Clearly the guy who’s making fewer mistakes is harder to tap even though he knows fewer techniques. While having a toolbox of techniques to choose from is important, constantly adding to that toolbox won’t level you up as fast as identifying and correcting your mistakes.


Consistency


The process I outline above will make you a much more effective BJJ athlete if you do it consistently. If you’re training twice per week and you find and fix one invisible mistake per training session, in 6 months your teammates and opponents will have 52 fewer ways to submit and score on you.


How much better will you be if you fix 52 mistakes you’re making over and over again? How much harder will it be to tap you out? All you have to do is stop getting annoyed by your “São Paulo Pass Guy” and ask him how to stop giving him what he needs to beat you… then put in the mental reps.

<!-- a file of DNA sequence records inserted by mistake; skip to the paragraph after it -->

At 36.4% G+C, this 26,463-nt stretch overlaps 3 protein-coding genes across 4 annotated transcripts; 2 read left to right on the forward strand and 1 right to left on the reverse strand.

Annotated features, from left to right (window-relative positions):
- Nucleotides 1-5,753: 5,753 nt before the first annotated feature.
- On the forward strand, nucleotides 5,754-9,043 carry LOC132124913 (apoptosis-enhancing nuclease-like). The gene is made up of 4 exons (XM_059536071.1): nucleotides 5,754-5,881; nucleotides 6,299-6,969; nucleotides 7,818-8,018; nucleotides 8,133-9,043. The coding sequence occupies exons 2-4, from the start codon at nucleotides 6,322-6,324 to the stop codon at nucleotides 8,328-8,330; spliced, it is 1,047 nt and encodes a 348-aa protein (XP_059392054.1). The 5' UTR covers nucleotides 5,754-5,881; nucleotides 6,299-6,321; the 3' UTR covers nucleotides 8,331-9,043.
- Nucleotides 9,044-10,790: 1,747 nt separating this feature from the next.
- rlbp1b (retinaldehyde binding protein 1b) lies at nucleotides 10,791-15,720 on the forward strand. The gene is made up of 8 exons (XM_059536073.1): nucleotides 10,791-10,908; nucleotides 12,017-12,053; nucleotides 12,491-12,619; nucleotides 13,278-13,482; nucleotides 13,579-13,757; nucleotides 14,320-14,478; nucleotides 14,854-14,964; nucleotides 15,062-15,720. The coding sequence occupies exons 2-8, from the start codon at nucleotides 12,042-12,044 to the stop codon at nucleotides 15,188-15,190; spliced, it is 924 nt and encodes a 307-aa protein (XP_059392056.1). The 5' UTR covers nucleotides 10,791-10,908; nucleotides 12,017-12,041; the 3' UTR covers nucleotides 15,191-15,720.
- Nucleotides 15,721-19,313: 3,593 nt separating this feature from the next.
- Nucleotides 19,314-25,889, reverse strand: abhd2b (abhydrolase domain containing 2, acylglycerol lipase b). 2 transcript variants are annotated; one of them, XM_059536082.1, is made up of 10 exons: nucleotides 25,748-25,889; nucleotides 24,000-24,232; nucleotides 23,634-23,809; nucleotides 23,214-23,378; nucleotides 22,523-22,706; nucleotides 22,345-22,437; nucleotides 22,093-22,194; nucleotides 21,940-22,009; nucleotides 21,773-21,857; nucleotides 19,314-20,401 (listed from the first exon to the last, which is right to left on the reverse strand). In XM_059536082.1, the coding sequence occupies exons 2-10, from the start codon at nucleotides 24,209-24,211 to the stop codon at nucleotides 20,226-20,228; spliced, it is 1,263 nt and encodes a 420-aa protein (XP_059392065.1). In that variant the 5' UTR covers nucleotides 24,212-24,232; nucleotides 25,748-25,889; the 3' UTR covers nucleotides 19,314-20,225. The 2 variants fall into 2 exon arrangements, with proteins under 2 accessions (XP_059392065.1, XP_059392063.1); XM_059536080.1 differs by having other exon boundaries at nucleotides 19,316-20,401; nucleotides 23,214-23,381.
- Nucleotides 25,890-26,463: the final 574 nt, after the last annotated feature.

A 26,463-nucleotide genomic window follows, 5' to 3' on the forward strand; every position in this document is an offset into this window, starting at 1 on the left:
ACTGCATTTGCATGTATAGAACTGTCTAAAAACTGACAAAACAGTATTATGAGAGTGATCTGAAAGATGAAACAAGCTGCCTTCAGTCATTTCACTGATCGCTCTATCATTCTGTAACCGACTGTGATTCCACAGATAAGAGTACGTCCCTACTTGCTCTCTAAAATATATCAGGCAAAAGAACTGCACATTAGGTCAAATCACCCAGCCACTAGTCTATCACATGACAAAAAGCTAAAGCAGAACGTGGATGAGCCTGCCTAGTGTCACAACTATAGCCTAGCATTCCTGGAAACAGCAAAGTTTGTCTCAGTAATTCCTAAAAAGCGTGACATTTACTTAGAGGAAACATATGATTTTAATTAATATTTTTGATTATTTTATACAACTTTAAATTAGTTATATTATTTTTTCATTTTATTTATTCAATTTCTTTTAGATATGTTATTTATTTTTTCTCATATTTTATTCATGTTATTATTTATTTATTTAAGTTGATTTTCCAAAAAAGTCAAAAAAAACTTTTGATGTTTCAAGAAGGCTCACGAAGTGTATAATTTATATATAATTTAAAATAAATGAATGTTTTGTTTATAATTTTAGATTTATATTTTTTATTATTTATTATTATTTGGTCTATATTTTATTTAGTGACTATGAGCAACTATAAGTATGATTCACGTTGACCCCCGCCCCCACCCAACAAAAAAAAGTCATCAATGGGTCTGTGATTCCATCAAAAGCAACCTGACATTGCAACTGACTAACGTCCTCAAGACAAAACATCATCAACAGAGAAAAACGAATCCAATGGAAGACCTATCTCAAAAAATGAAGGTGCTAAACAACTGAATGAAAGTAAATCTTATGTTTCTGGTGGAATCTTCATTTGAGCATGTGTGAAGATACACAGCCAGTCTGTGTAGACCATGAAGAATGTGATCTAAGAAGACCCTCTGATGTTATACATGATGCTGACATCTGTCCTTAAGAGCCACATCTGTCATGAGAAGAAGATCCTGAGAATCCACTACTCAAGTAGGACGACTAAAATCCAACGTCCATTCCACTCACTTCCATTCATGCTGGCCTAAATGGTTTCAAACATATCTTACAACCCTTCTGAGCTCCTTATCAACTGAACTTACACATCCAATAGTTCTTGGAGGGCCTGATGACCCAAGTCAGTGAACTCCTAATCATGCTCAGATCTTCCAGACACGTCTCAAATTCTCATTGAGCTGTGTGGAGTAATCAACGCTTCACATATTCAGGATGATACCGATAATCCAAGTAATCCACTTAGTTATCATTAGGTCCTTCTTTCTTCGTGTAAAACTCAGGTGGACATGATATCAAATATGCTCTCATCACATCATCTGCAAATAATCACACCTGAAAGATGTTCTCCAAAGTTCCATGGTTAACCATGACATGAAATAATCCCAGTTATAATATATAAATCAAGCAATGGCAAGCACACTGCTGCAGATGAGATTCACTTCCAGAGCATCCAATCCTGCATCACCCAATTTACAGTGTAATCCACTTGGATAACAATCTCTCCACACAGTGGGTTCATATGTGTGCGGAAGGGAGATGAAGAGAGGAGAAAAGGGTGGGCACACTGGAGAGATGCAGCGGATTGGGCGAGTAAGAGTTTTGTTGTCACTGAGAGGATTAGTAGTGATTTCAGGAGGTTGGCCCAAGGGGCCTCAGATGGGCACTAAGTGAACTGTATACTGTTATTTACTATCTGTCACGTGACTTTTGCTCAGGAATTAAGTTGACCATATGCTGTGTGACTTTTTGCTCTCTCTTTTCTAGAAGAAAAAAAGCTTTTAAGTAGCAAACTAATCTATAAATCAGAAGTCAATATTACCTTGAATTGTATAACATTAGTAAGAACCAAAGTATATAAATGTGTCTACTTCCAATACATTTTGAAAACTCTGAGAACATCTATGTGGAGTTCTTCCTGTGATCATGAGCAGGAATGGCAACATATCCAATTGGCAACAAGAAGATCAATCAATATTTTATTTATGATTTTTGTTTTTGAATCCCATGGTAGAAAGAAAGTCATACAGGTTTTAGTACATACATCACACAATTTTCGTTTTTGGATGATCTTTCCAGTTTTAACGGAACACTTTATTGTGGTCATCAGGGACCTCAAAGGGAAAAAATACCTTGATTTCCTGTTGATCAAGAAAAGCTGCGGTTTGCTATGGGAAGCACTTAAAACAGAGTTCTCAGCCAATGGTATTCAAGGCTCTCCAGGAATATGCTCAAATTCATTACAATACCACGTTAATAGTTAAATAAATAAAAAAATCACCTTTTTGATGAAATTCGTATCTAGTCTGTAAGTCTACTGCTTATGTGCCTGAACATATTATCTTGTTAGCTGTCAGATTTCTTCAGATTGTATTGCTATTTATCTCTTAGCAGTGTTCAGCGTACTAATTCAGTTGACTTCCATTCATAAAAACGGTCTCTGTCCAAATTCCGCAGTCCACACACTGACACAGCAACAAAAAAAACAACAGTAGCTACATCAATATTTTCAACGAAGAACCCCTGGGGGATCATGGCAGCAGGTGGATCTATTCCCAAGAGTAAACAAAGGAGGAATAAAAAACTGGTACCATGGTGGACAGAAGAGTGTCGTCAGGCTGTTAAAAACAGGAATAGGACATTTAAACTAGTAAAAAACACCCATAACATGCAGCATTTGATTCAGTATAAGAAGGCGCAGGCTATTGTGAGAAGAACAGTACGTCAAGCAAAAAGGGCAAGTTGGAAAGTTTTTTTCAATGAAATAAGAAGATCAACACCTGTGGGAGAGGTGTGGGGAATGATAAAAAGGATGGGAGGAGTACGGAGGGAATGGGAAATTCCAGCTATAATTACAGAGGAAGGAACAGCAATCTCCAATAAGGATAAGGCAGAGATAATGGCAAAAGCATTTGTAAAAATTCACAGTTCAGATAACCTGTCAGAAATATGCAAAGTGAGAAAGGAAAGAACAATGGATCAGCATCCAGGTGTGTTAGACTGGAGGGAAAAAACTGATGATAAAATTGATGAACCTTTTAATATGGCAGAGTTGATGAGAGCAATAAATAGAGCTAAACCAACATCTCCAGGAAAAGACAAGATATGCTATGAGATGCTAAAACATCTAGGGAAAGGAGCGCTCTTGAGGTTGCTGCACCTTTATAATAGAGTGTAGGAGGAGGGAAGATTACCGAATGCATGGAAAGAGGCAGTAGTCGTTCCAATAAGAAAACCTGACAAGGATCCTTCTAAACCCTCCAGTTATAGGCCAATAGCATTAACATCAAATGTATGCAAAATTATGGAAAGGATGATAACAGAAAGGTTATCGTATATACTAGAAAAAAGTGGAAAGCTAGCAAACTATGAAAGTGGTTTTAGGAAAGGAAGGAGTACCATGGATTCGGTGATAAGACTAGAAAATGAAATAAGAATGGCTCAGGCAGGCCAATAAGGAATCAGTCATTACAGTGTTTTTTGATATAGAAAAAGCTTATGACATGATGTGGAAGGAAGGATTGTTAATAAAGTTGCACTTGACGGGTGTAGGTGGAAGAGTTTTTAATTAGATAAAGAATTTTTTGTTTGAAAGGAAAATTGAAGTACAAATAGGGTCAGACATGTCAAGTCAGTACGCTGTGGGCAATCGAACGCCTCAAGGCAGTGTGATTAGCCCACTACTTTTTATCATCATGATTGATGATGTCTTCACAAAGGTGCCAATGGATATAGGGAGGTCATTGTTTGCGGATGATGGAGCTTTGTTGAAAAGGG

Updated: Aug 4

This is the third part in a three part series on unwanted behaviors in a BJJ Academy and how to manage them. In the first post I discuss the problems gym owners face with holding their highest ranked students accountable for bad behavior, in the second post I outline the behaviors that gyms owners should try to eliminate, and in this post I go over how Groundworks addresses behaviors we don't want.


Jiu-Jitsu changes most people for the better. It makes us more powerful and more confident and, in doing so, empowers us to be kinder and more understanding of others. That said, if a purple belt or above is still engaging in unacceptable behaviors, additional Jiu-Jitsu will not help them. They need to seek outside help, counseling, etc and take time away from the gym until they do.